Property investment fund opportunity?
BUILDING an investment/pension portfolio is undoubtedly an art. The psychological magnetism of the fear of losing out, the thought of buying when a fund is ‘hot' and ‘being with the crowd', and selling for the opposite reasons, are all barriers to our emotional intelligence, which ensures we lose money.
Twenty years ago, I started diarising every financial prediction from Armageddon to euphoric optimism, and then checked six months later what actually happened. The truth was, the predictions were as useful as a journalist simply trying to get a story published.
Property funds have been under the spotlight for some time, and we wonder if the old saying is true, that when all around you is losing their heads, the bargains arrive.
Property funds have always been an excellent negative correlator in an investment portfolio. The old story of buying a quality ice cream company, and a quality Wellington boot company is the prime example. They will do well all year round, but in an extreme heat, the Wellington boot losses are offset by the gains in the ice cream company - a sort of hedge.
Property is typically low in volatility so it appears lower risk, but in difficult times, it can be virtually impossible to shift, at least at a reasonable price. Property funds carry that risk further, because when investors try to cash in their investments in herds, the manager has to sell some very large assets quickly, thereby driving down the price. How quickly do you sell a shopping centre when no-one wants it?
The B word (Brexit) has exacerbated that problem, and in 2016 many funds chose to ‘gate' their funds to block access to customer's money, as they could not liquidate assets quickly enough. This is a particular nuisance to investors but undoubtedly is the correct thing to do, as it protects the fund and marketplace from prices being hammered lower.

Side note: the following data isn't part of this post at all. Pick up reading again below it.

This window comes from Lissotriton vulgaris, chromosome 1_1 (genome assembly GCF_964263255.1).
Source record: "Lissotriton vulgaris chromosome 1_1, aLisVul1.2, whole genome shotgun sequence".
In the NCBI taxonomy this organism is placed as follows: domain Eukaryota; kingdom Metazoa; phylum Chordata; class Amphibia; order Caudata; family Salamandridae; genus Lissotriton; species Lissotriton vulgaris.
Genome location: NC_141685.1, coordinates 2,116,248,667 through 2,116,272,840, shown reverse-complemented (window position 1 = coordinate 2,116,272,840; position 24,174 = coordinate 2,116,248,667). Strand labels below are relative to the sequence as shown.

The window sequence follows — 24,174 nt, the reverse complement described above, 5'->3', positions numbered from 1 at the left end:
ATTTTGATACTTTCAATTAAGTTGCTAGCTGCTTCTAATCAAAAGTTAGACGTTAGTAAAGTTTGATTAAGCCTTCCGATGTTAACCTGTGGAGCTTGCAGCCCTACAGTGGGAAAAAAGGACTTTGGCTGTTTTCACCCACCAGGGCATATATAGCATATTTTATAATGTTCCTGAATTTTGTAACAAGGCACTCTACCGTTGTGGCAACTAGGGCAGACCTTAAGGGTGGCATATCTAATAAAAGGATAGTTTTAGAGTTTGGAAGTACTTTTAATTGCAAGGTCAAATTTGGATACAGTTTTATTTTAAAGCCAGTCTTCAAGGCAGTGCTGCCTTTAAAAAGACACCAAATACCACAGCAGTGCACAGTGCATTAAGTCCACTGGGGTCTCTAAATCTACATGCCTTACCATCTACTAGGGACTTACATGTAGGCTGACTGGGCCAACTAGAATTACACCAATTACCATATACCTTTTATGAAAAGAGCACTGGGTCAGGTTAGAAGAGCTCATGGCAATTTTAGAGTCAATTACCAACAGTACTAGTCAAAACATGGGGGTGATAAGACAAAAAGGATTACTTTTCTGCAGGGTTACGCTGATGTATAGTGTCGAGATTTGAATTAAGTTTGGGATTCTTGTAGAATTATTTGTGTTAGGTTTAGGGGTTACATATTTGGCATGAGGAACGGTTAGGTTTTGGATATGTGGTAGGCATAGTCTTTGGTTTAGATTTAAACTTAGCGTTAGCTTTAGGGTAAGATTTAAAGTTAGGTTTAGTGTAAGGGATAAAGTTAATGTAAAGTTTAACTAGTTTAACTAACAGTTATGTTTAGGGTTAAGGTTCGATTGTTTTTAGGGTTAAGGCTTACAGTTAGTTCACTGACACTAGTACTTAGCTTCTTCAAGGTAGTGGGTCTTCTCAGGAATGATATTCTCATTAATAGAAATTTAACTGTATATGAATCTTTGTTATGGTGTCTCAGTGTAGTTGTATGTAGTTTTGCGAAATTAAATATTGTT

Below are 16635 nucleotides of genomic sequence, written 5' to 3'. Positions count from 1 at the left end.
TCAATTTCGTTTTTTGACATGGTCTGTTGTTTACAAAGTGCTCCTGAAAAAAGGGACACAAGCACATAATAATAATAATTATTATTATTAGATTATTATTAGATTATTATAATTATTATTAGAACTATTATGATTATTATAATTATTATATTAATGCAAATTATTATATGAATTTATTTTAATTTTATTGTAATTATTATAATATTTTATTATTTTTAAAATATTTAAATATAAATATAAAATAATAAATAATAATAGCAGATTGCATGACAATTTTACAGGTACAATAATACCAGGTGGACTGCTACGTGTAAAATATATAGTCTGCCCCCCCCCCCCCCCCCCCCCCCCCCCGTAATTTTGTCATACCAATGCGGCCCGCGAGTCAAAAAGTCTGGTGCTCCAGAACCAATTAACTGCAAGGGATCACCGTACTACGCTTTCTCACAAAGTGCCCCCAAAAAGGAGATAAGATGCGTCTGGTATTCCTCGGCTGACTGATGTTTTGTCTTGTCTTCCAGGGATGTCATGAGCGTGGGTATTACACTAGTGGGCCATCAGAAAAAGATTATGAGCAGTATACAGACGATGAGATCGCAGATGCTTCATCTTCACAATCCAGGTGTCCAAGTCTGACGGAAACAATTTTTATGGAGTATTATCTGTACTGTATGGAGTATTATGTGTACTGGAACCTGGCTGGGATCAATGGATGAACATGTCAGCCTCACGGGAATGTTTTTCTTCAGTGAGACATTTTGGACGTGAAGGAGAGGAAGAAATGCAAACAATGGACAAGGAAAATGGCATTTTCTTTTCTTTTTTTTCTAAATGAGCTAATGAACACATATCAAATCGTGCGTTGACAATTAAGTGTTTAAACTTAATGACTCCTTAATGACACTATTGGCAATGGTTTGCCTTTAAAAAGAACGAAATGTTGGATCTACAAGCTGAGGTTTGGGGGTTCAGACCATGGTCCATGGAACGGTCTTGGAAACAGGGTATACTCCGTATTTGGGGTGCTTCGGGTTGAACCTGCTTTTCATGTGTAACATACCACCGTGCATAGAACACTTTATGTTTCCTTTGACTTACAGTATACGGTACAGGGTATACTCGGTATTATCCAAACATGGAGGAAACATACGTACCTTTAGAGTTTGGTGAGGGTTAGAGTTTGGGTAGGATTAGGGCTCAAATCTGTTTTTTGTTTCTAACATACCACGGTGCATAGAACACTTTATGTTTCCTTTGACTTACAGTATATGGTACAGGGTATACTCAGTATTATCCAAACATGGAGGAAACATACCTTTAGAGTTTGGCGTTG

Some investment funds are sitting on as much as 30 per cent in cash in case there is an outflow in the event of a no deal B word. That is virtually unprecedented. Some might argue they shouldn't be charging so much to manage the capital if it is in cash, but moving to cash is doing exactly that – managing the money and protecting the assets.
Outflows from investors worried about a no deal B word reached £366 million in July nudging close the record outflows in 2016 as B word was announced. The regulator moved to protect investors and is daily monitoring property funds asking them to create daily cash flows.
The regulator also moved to assist liquidity by creating new liquidity requirements, which, for me, are like licking a window to create world peace. They just won't assist with fund liquidity.
The regulator is basically saying you can suspend funds more regularly so managers should therefore be investing more in assets than the cash holdings they have.
Some people believe an investment in property is better via a Real Estate Investment Trust (REIT), but that is misleading if you think you are diversifying your portfolio with negative correlation, as you are not. You are effectively buying shares rather than the physical asset and so you should be fully aware that your portfolio isn't as diversified as you think.
An opportunity? After Brexit, assets will be under further pressure, which in many ways creates the opportunity mentioned at the beginning of the column. An oversold, non-sexy asset without liquidity where there are countless millions in cash awaiting is undoubtedly a weighted helium balloon.
It is only when an asset looks very ugly that it looks really attractive.
Avoidance of a no deal B word will mean that overseas investors buying into UK sterling assets at a weakened sterling and forced-down in value property will be looking at a big discount. Fund managers sat on 30 per cent in cash no longer need to do so. Simply put, there are a lot more buyers.
Undoubtedly putting illiquid assets in a daily traded vehicle/fund is a mismatch but if you know what you are buying, that's fine given its benefits.
:: Peter McGahan is chief executive of independent financial adviser Worldwide Financial Planning, which is authorised and regulated by the Financial Conduct Authority. If you have an investment question call Darren McKeever on 028 6863 2692, email email@example.com or visit www.wwfp.net.